The Pallants are an ancient area in Chichester. Originally known as the Palatine (of the palace) these four streets belonged to the Archbishop of Canterbury and this situation persisted until the nineteenth century.
In medieval times it was an area of commerce with many malt houses and other merchant properties. In 1724 Daniel Defoe wrote that Chichester was “not a place of much trade, nor is it very populous”, having a population of just 400 souls. The eighteenth century though was a time of expansion and much of the town was re-built in brick giving birth to a flourishing brick industry. In this century many of the houses in the Pallants became “gentrified”, some being completely re-built and others leaving a timber structural frame to be clad in brick according to the Georgian fashion.
The view presented today is that of a fine Georgian street but this hides the much earlier beginnings of the streets. In particular 9 West Pallant, sporting a handsome Georgian façade dates back to the early Tudor period and internally there is much to remind one of this. After the last war many of these wonderful buildings were listed Grade II to ensure that they are preserved. In recent years there has been a tendency for the commercial occupiers to move from the area and this has led to many houses reverting to residential use.
Today most of the houses are in residential use and they certainly make elegant homes which are a delight to the eye. However, with elegance comes responsibility. In effect the owner of a listed building becomes a caretaker of the heritage. Unlike many ordinary properties where the building might be extended without planning permission under the Permitted Development rules if you are the proud owner of a listed building the size of the planning dossier can become quite daunting. For almost every alteration no matter how small and application for Listed Building consent is required which includes a Heritage statement and a Design and Access statement. In addition you may well also need planning consent. The Pallants are of course within a conservation area, so account is taken of the effect of any alterations on the surrounding area. So plenty of pitfalls and professional advice is seriously recommended.
By way of illustration I give by way of example a project in West Wales with which I have been involved and which was recently the subject of a Restoration Man programme on Channel 4. This particular project was unusual in that it involved both a listed building and a scheduled ancient monument. Another fly in the ointment of this project was that over the thirty or so years it took to complete the project legislation changed and rules were altered.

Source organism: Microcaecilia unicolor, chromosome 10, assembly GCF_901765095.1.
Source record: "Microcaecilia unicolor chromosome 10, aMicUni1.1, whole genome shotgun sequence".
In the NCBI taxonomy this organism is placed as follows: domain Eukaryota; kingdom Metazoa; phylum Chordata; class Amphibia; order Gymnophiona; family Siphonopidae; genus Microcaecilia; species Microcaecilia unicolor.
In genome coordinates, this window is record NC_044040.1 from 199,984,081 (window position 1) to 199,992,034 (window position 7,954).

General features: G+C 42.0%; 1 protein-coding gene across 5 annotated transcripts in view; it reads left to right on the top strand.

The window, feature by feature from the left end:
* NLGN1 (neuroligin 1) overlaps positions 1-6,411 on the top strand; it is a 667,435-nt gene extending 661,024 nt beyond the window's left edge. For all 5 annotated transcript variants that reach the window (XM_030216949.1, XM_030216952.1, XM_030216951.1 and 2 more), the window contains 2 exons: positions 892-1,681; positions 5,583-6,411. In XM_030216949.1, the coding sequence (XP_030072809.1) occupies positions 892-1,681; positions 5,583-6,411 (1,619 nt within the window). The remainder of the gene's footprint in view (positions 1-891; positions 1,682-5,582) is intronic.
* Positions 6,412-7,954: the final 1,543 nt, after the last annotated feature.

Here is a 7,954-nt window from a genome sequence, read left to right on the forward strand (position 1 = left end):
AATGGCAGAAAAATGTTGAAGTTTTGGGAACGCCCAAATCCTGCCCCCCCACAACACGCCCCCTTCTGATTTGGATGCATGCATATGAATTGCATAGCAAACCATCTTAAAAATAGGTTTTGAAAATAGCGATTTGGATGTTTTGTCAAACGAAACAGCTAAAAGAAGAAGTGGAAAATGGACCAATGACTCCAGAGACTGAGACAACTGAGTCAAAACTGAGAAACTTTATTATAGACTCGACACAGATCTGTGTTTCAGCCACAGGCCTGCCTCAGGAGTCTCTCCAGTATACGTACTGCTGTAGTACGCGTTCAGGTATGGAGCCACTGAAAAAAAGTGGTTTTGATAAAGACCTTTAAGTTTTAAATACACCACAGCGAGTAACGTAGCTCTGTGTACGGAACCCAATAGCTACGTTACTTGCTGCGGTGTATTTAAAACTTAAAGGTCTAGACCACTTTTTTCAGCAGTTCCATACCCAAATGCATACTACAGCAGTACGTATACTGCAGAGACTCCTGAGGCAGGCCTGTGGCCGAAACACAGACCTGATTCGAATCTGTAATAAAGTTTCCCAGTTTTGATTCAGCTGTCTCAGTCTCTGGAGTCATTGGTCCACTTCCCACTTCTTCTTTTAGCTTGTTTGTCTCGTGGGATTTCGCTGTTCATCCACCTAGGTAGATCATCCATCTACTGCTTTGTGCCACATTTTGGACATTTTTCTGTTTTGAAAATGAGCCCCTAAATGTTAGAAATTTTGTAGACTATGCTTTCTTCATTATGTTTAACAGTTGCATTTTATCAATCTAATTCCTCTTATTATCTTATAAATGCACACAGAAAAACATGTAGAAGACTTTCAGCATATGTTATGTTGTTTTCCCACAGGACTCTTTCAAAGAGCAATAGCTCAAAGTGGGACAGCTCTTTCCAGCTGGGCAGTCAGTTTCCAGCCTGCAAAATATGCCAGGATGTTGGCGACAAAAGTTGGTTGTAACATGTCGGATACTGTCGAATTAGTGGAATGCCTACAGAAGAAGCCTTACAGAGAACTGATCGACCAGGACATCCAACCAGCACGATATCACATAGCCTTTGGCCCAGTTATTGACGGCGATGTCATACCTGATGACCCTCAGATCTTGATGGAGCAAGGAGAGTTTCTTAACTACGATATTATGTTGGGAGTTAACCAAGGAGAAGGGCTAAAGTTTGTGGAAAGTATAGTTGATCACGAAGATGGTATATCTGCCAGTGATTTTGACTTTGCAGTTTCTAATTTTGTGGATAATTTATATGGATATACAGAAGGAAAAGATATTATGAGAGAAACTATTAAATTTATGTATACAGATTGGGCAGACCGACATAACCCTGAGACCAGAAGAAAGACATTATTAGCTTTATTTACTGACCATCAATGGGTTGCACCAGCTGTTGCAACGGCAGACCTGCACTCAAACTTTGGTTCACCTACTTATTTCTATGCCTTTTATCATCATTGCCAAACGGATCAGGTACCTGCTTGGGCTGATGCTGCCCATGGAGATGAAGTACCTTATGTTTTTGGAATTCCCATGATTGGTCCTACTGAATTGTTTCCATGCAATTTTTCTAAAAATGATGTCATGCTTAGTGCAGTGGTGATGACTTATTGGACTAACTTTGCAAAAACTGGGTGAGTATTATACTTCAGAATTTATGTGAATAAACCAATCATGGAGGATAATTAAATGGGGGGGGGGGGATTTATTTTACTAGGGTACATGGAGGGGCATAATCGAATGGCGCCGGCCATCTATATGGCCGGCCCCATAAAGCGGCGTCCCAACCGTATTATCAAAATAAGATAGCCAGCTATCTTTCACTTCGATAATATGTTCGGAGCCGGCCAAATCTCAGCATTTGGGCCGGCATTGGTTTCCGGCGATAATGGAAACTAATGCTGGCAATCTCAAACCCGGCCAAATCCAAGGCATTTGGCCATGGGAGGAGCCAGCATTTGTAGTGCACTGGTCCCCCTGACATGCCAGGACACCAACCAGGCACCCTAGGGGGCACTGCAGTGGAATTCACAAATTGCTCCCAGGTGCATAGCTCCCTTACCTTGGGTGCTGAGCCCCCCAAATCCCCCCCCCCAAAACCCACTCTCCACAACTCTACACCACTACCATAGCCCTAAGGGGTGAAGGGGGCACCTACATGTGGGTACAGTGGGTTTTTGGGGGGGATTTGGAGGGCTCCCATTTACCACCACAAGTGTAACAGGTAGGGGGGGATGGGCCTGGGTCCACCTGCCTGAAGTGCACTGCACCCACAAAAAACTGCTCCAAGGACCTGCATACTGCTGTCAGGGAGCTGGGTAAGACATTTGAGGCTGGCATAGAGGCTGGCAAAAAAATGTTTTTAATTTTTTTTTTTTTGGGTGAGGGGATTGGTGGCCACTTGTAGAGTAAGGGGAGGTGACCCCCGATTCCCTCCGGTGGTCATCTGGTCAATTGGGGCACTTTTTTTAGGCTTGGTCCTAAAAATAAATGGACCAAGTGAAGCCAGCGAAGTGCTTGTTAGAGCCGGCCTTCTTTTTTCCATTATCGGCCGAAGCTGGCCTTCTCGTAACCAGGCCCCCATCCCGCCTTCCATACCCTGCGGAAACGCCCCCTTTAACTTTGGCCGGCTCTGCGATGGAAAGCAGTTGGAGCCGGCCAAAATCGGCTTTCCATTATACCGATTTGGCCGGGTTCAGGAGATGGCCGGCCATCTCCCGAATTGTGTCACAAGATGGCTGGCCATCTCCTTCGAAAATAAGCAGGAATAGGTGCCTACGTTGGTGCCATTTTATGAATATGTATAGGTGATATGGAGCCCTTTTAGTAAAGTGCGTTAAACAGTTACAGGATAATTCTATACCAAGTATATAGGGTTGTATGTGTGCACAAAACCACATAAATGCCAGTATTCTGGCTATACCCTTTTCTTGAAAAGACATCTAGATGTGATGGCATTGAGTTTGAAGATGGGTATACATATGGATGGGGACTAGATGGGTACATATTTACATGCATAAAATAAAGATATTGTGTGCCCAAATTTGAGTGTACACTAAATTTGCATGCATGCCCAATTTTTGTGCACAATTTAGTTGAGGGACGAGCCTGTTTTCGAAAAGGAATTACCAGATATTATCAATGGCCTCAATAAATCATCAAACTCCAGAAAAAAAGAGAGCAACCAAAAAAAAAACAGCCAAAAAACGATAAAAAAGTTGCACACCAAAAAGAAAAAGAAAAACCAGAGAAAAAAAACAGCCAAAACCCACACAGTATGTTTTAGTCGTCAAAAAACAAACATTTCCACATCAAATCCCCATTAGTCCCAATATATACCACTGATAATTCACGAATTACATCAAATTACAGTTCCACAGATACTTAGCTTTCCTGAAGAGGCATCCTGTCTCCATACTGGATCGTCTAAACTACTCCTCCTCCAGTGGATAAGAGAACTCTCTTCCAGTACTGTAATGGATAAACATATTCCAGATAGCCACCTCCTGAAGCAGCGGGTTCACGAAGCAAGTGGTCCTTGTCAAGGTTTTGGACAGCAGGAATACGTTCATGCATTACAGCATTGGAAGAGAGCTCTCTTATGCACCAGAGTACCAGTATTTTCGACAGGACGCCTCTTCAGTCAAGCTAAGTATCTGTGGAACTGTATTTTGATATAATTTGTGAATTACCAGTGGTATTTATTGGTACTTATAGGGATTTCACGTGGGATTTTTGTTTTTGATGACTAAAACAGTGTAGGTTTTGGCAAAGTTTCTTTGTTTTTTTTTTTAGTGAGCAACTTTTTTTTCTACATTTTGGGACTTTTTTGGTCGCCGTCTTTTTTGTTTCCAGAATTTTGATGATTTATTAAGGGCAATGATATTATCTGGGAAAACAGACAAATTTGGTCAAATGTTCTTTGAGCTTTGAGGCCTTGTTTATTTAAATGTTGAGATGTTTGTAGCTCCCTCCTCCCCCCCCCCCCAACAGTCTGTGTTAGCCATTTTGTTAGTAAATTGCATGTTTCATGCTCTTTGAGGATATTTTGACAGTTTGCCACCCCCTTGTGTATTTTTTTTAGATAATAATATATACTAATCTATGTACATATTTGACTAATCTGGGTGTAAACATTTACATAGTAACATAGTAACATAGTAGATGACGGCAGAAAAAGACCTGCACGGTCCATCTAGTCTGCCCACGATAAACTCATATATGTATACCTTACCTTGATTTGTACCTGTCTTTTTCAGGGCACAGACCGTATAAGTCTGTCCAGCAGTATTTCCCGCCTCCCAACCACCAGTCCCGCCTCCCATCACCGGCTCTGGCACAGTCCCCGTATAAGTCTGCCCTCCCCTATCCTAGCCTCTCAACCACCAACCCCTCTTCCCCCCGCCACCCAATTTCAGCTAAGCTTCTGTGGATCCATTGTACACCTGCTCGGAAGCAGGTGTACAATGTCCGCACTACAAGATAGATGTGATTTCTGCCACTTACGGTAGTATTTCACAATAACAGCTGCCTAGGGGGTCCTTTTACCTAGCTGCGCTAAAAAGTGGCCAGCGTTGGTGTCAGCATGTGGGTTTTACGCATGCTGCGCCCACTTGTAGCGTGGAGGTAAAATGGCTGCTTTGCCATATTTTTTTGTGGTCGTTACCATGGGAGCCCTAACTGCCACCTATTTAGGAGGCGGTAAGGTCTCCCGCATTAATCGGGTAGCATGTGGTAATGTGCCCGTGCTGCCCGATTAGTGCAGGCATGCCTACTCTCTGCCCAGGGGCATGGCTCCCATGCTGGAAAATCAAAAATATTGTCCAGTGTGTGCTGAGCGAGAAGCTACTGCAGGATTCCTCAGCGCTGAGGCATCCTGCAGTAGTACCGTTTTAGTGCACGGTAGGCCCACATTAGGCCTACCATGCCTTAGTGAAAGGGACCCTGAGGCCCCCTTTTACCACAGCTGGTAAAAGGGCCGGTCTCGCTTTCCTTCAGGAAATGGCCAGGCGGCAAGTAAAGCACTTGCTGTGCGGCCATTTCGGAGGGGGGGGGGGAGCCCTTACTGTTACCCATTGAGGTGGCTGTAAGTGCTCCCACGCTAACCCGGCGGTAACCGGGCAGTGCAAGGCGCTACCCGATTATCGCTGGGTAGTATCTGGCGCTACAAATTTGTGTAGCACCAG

Thirty years ago my client bought a gazebo which had been built on top of a medieval tower forming part of the town walls in Pembroke. The gazebo and the surrounding piece of garden had once formed part of an elegant 18th century house on the high street but which had been separated because the owners lacked the means to restore the gazebo.
The gazebo was in a ruinous state and the accommodation, which it offered, was limited to one room on each of the two floors. In order to make the property useable it would be necessary to extend it. So plans were drawn up and we consulted with CADW (the Welsh equivalent of English Heritage). After several visits and much discussion CADW gave their blessing and we applied for planning permission which was eventually granted with many conditions. With paperwork secure we employed a contractor to commence the works. Because of the existing town walls (which we were not allowed to touch) everything for the work had to be craned over the wall. All went well to start with and much of the structure for the new extension was completed. Then disaster struck. After three months the contractor suddenly went bankrupt bringing the work to a sudden halt. My client was quite distressed by this turn of event s was so fed up that he walked away from the project.
A hiatus of over two decades ensued before I received, quite out of the blue, a phone call from my client suggesting that as he was now retired it might be a good time to resurrect this project.
Early in 2014 the documents for the project were retrieved from the archives and dusted off. Over the intervening years my client had had time to think more about the project and some changes were necessary which involved Planning applications and Listed Building consent. In the meantime the construction drawings were prepared and a new contractor engaged to carry out the works. So far so good.
By April 2014 the contractor had been on site for several weeks when one morning a lady from CADW turned up on site and told us that we must cease work immediately as we did not have planning permission for the work which we were undertaking!
The lady from CADW explained that although we had all the correct planning consents including Listed Building consent for the 18th century gazebo we had no consents for the medieval tower on which it sits. For this we needed to apply for Scheduled Ancient Monument consent. I did point out that the work which affected the medieval tower had been carried out thirty years previously. My pleas fell on deaf ears. We would have to apply for ancient monument consent which she said, had we applied for it thirty years previously it would have been refused! My response was that in that case she would have no alternative but to refuse consent following which my client would involve CADW in a very costly lawsuit. After several months permission was granted but with a rider that CADW did not approve of what we were doing.
Despite the amazing tangle of planning paperwork the project was successfully completed in 2015, although it has to be said that there were two zeros on the contract price compared with the original contract.